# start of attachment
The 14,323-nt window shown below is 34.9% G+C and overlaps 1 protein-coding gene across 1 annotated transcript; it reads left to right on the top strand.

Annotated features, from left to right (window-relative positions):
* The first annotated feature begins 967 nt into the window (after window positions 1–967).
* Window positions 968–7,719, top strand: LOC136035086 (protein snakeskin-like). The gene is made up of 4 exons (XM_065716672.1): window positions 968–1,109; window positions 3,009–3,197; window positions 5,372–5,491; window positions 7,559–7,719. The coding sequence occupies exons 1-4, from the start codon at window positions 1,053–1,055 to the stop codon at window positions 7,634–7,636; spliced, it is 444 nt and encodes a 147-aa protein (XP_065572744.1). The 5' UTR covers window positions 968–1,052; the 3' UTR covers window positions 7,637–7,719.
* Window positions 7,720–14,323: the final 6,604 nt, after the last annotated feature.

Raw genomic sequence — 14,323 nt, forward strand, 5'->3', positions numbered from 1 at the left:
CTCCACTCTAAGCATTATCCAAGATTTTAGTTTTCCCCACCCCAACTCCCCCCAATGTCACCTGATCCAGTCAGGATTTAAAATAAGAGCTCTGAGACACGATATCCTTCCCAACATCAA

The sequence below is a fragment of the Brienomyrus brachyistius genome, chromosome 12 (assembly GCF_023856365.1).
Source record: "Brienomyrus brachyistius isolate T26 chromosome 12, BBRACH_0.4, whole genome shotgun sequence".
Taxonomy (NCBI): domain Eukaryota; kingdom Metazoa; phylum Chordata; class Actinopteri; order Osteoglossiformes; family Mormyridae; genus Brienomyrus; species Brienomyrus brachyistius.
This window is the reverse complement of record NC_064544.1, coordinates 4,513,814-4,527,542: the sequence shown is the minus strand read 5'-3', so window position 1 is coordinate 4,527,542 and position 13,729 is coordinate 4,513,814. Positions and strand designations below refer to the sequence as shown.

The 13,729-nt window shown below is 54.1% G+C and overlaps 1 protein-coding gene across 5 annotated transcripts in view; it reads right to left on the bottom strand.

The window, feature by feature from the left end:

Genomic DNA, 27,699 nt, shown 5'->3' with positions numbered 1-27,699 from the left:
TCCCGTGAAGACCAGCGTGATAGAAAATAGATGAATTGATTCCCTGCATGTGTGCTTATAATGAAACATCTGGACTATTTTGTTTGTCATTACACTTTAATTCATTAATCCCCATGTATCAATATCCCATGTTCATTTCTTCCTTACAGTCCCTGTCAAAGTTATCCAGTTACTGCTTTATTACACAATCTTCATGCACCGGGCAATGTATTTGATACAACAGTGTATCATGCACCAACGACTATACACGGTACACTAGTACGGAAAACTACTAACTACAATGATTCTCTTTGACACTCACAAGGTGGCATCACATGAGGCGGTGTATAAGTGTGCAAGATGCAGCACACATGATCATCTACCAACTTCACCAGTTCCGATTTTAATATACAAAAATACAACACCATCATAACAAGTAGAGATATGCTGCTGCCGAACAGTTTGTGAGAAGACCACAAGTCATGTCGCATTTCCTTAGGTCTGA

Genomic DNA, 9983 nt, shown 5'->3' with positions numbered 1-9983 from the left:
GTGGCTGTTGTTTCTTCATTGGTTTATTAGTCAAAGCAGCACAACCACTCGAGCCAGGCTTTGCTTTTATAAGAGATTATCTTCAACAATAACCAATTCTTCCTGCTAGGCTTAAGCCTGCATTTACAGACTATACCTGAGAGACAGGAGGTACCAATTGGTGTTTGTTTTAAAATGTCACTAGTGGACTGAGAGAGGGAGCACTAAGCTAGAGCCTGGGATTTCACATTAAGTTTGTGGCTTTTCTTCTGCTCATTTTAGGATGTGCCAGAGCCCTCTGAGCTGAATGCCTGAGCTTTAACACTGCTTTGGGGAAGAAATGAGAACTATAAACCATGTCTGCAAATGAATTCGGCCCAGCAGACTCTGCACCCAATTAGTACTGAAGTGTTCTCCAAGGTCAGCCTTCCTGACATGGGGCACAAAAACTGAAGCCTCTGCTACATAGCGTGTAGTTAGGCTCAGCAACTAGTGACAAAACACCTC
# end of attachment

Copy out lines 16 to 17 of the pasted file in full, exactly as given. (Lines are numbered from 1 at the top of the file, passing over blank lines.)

Genomic DNA, 9983 nt, shown 5'->3' with positions numbered 1-9983 from the left:
GTGGCTGTTGTTTCTTCATTGGTTTATTAGTCAAAGCAGCACAACCACTCGAGCCAGGCTTTGCTTTTATAAGAGATTATCTTCAACAATAACCAATTCTTCCTGCTAGGCTTAAGCCTGCATTTACAGACTATACCTGAGAGACAGGAGGTACCAATTGGTGTTTGTTTTAAAATGTCACTAGTGGACTGAGAGAGGGAGCACTAAGCTAGAGCCTGGGATTTCACATTAAGTTTGTGGCTTTTCTTCTGCTCATTTTAGGATGTGCCAGAGCCCTCTGAGCTGAATGCCTGAGCTTTAACACTGCTTTGGGGAAGAAATGAGAACTATAAACCATGTCTGCAAATGAATTCGGCCCAGCAGACTCTGCACCCAATTAGTACTGAAGTGTTCTCCAAGGTCAGCCTTCCTGACATGGGGCACAAAAACTGAAGCCTCTGCTACATAGCGTGTAGTTAGGCTCAGCAACTAGTGACAAAACACCTC